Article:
Substance Use Disorder in Pregnancy
ACOG joins every leading medical and public health organization in approaching the problem of drug and alcohol use during pregnancy as a health concern that’s best addressed through education, prevention and community-based treatment, not through punitive drug testing and reporting laws or criminal prosecution.
Research shows that obtaining prenatal care, staying connected to the health care system, and being able to speak openly with a physician about drug problems helps improve birth outcomes.
At the federal and state levels, ACOG supports policy prescriptions that prioritize a healthy outcome for both mother and baby including:
- Expanding Medicaid coverage from 60 days to one year after delivery, including for SUD and mental health screening and treatment and case management and outreach services
- Access to medically-assisted treatment (opioid agonist pharmacotherapy)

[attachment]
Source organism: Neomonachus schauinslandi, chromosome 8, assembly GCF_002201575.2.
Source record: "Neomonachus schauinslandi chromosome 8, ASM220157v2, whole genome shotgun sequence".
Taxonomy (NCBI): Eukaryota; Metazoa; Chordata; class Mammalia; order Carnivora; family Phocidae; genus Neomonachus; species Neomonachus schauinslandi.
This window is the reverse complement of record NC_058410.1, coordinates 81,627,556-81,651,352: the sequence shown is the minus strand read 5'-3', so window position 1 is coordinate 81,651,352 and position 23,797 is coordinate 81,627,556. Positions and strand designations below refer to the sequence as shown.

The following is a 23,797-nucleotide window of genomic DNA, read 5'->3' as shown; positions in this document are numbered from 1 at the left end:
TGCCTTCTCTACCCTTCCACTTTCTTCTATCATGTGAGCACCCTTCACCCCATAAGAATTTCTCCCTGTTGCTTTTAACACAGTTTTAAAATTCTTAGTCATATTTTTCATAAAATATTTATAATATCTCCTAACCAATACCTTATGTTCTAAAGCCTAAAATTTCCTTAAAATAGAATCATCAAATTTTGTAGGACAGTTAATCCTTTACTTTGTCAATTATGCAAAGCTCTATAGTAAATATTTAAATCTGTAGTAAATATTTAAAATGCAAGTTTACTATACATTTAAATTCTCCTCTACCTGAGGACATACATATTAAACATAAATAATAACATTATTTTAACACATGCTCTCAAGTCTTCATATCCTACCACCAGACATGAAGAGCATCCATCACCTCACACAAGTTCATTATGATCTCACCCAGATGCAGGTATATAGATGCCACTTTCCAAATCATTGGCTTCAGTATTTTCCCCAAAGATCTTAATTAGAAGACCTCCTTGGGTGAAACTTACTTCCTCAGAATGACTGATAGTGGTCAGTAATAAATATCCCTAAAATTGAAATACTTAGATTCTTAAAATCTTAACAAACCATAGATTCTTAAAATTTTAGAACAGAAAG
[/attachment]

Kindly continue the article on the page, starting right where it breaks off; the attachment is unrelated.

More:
- Adequate postpartum psychosocial support services including SUD treatment and relapse prevention programs
- Safe prescribing practices
- An increased focus on curbing alcohol and tobacco use during pregnancy
Routine urine drug screening is controversial. ACOG recommends testing be performed only with the patient’s consent and a positive test not be a deterrent to care, a disqualifier for coverage under publicly-funded programs, or the sole factor in determining family separation.
ACOG calls on federal and state legislators to look to science-based guidelines and decades of medical evidence to craft appropriate public health interventions that will optimize health outcomes for moms and babies.